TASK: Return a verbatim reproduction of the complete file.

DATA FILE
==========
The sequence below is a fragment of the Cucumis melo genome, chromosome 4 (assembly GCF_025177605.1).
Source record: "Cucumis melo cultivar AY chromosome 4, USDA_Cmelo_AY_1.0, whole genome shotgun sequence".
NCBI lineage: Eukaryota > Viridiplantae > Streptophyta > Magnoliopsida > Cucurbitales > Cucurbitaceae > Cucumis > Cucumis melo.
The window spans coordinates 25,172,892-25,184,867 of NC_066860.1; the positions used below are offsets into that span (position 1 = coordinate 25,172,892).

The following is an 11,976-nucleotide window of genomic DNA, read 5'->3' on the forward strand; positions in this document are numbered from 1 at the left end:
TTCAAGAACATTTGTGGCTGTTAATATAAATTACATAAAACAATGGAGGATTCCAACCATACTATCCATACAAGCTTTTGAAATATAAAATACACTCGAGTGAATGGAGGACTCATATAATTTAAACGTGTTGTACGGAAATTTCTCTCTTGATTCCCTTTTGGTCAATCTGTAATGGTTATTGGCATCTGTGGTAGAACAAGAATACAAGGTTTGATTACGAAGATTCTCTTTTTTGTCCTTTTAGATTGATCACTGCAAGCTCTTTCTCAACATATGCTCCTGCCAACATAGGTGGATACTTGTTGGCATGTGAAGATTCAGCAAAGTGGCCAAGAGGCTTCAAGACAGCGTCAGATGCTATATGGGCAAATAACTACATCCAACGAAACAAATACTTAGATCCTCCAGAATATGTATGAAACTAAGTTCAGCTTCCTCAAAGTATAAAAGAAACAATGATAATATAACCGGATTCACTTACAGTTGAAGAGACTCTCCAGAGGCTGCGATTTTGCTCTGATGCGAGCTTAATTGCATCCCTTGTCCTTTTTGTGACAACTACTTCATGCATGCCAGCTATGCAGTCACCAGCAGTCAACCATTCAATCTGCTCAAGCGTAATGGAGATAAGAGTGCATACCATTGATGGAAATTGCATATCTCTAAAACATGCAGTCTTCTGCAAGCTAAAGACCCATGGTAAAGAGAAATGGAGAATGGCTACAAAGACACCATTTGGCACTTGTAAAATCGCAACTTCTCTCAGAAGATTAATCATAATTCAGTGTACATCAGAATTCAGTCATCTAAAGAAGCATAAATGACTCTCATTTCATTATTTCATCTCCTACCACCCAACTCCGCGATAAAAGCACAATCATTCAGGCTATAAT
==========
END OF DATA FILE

The sequence below is a fragment of the Cucumis melo genome, chromosome 4 (assembly GCF_025177605.1).
Source record: "Cucumis melo cultivar AY chromosome 4, USDA_Cmelo_AY_1.0, whole genome shotgun sequence".
NCBI lineage: Eukaryota > Viridiplantae > Streptophyta > Magnoliopsida > Cucurbitales > Cucurbitaceae > Cucumis > Cucumis melo.
The window spans coordinates 25,172,892-25,184,867 of NC_066860.1; the positions used below are offsets into that span (position 1 = coordinate 25,172,892).

The following is an 11,976-nucleotide window of genomic DNA, read 5'->3' on the forward strand; positions in this document are numbered from 1 at the left end:
TTCAAGAACATTTGTGGCTGTTAATATAAATTACATAAAACAATGGAGGATTCCAACCATACTATCCATACAAGCTTTTGAAATATAAAATACACTCGAGTGAATGGAGGACTCATATAATTTAAACGTGTTGTACGGAAATTTCTCTCTTGATTCCCTTTTGGTCAATCTGTAATGGTTATTGGCATCTGTGGTAGAACAAGAATACAAGGTTTGATTACGAAGATTCTCTTTTTTGTCCTTTTAGATTGATCACTGCAAGCTCTTTCTCAACATATGCTCCTGCCAACATAGGTGGATACTTGTTGGCATGTGAAGATTCAGCAAAGTGGCCAAGAGGCTTCAAGACAGCGTCAGATGCTATATGGGCAAATAACTACATCCAACGAAACAAATACTTAGATCCTCCAGAATATGTATGAAACTAAGTTCAGCTTCCTCAAAGTATAAAAGAAACAATGATAATATAACCGGATTCACTTACAGTTGAAGAGACTCTCCAGAGGCTGCGATTTTGCTCTGATGCGAGCTTAATTGCATCCCTTGTCCTTTTTGTGACAACTACTTCATGCATGCCAGCTATGCAGTCACCAGCAGTCAACCATTCAATCTGCTCAAGCGTAATGGAGATAAGAGTGCATACCATTGATGGAAATTGCATATCTCTAAAACATGCAGTCTTCTGCAAGCTAAAGACCCATGGTAAAGAGAAATGGAGAATGGCTACAAAGACACCATTTGGCACTTGTAAAATCGCAACTTCTCTCAGAAGATTAATCATAATTCAGTGTACATCAGAATTCAGTCATCTAAAGAAGCATAAATGACTCTCATTTCATTATTTCATCTCCTACCACCCAACTCCGCGATAAAAGCACAATCATTCAGGCTATAAT